In response to the Decree, a group of companies formed a new entity, the Duales System Deutschland (DSD), (56) authorized to work with local governments to collect recyclable packaging materials, (57) DSD contracts with companies to handle the recovery and the delivery of materials to sorting plants. (58) DSD then pays recyclers to take the materials. (59) Companies participating in the DSD program must apply for permission to use the “green dot” symbol on their packaging materials. (60)

DSD licenses the use of the green dot, which is placed on a product to signal that its packaging is recyclable and that DSD will handle the product’s packaging waste. (61) Retailers must return packaging without a green dot directly to the manufacturer. (62)
The DSD approach focuses on modifying industry practices rather than on creating extensive governmental regulations. (63) This system in Germany has led to creative “green” packaging ideas, which decrease the amount of packaging waste. (64) Thus, the German system has achieved the long-term EPR goals of encouraging companies to design with reuse and recycling in mind, as well as promoting technological innovation of product design. (65)

DSD and the German government implemented a plan for collection. The most widespread collection system in Germany is a curbside system in which consumers collect green dot packages in bags or bins provided to households. (66) DSD collects various product categories from the bins and bags and then passes on the materials to recyclers. (67) DSD selected these product categories for collection “based on evaluations of their environmental impacts, as well as their potential for reuse and recyclability.” (68)

The Toepfer Decree stimulated the enactment of the European Packaging Directive. (69) The German approach to solid waste disposal affected the thinking of both European and U.S. policymakers. (70) DSD founded PRO-Europe, “an organization uniting all recovery organizations using the [g]reen [d]ot under the EU directive.” (71) PRO-Europe grants national recovery and collection systems founded to implement the Packaging Directive the right to use the dot. (72) By 2001, ten EU Member States had implemented the green dot system: Belgium, Germany, France, Ireland, Luxembourg, Italy, Sweden, Austria, Portugal, and Spain. (73)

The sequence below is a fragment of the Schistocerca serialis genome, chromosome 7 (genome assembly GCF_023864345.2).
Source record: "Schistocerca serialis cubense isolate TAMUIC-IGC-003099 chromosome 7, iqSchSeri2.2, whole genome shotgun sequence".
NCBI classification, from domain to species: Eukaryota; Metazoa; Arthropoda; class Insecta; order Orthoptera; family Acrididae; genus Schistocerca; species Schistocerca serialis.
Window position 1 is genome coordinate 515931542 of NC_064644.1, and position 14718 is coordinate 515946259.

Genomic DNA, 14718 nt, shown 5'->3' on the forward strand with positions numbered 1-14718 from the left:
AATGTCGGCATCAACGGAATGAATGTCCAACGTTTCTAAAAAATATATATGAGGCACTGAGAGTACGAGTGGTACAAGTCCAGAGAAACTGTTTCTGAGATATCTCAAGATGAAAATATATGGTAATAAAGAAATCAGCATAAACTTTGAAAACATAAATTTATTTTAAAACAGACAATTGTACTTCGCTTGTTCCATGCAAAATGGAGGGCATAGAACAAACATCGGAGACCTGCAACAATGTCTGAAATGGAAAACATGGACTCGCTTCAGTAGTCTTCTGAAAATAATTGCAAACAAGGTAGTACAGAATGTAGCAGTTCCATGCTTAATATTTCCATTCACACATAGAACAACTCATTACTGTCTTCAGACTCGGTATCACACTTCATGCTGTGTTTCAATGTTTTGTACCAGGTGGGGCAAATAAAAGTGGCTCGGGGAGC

France has also developed comprehensive take-back legislation, distinguishing itself as one of the European leaders in EPR implementation. In 1992, France passed Decree No 92-377 regarding packaging waste. (74) A French firm, Eco-Emballages SA, organized a system to collect and recover household packaging that is designed to meet the requirements of the French Packaging Decree. (75) Article 4 of the Decree stipulates that any producer, importer, or other entity responsible for marketing a product contribute to or make provision for the disposal of all of its packaging waste. (76) Eco-Emballages is a private limited-liability company that serves as an interface between industry and local authorities, (77) The company itself does not collect used household packaging. (78)

Rather, collection is done by local authorities, who contract with Eco-Emballages and in return receive support for their collection and sorting of waste. (79)
Similar to Germany, France uses the green dot system, (80) Since 1996, more than ninety percent of the consumer products in France utilize the green dot. (81) The use of the green dot in France is the result of a 1992 Eco-Emballages contract with the DSD. (82) In France, a producer’s financial contribution is determined according to a price scale that charges a flat-rate amount plus an additional contribution based on the weight and material of the item. (83) Industrial firms show initiative in their willingness to take back and recycle the packaging collected; arrangements known as “sectoral undertakings.” (84) The undertakings are for specific materials, including steel, aluminum, paper, plastic, and glass, (85) Firms that take back the waste are categorized by the sectoral undertakings for each material, (86)

Taking a varied approach, France recently issued a used-tire recycling decree that will force distributors, importers, and manufacturers to take responsibility for collecting and eliminating the estimated sixty million tires discarded there each year. (87) Under the decree, tire manufacturers, importers, and distributors are in charge of the technical and financial organization of the collection and elimination of used tires. (88) The decree stipulates that service stations, car repair shops, and other distributors accept used tires from individuals on a no-fee basis. (89) But recycling charges may be assessed on the purchase of new tires, (90) Manufacturers and importers are expected to establish licensed, government-certified, industry-wide organizations that will gather the used tires and coordinate recycling and elimination. (91)

Other European Union Member States follow the lead of Germany and France. Austria, Denmark, Sweden, Finland, Ireland, Norway, Switzerland, the Netherlands, and the United Kingdom have all implemented some form of take-back initiatives. (92)

In Search of a National Take-Back Scheme: Waste Management in the United States

No comprehensive federal or state producer responsibility laws exist in the United States. (93) The head of the Natural Resources Defense Council stated that “regulatory or economic barriers might be preventing more companies from operating programs in which they take back equipment.” (94) In the United States, the concept of “product stewardship” is an alternative to producer responsibility. (95) Product stewardship proposes a system of responsibility shared by customers, retailers, local governments, and manufacturers for disposing of products at the end of their useful life. (96)